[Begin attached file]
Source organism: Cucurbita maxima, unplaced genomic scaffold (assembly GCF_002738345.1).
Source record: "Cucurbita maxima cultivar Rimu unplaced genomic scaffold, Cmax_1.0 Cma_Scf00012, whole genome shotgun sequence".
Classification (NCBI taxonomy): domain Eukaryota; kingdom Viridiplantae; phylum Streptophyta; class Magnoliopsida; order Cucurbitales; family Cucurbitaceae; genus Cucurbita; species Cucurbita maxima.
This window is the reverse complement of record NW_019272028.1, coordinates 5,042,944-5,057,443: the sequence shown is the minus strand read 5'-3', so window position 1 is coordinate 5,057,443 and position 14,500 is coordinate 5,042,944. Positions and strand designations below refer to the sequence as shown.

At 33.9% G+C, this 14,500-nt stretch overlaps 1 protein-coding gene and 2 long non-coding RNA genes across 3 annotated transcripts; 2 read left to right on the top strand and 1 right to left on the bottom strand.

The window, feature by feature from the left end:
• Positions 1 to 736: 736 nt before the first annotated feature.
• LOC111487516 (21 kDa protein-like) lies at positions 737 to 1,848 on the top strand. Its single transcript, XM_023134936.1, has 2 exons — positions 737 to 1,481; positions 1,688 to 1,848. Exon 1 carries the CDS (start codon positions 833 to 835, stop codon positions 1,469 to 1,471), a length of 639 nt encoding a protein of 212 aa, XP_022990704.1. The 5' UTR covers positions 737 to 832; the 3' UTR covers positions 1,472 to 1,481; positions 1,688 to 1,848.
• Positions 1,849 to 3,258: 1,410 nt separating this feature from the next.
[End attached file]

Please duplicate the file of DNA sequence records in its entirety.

Source organism: Cucurbita maxima, unplaced genomic scaffold (assembly GCF_002738345.1).
Source record: "Cucurbita maxima cultivar Rimu unplaced genomic scaffold, Cmax_1.0 Cma_Scf00012, whole genome shotgun sequence".
Classification (NCBI taxonomy): domain Eukaryota; kingdom Viridiplantae; phylum Streptophyta; class Magnoliopsida; order Cucurbitales; family Cucurbitaceae; genus Cucurbita; species Cucurbita maxima.
This window is the reverse complement of record NW_019272028.1, coordinates 5,042,944-5,057,443: the sequence shown is the minus strand read 5'-3', so window position 1 is coordinate 5,057,443 and position 14,500 is coordinate 5,042,944. Positions and strand designations below refer to the sequence as shown.

At 33.9% G+C, this 14,500-nt stretch overlaps 1 protein-coding gene and 2 long non-coding RNA genes across 3 annotated transcripts; 2 read left to right on the top strand and 1 right to left on the bottom strand.

The window, feature by feature from the left end:
• Positions 1 to 736: 736 nt before the first annotated feature.
• LOC111487516 (21 kDa protein-like) lies at positions 737 to 1,848 on the top strand. Its single transcript, XM_023134936.1, has 2 exons — positions 737 to 1,481; positions 1,688 to 1,848. Exon 1 carries the CDS (start codon positions 833 to 835, stop codon positions 1,469 to 1,471), a length of 639 nt encoding a protein of 212 aa, XP_022990704.1. The 5' UTR covers positions 737 to 832; the 3' UTR covers positions 1,472 to 1,481; positions 1,688 to 1,848.
• Positions 1,849 to 3,258: 1,410 nt separating this feature from the next.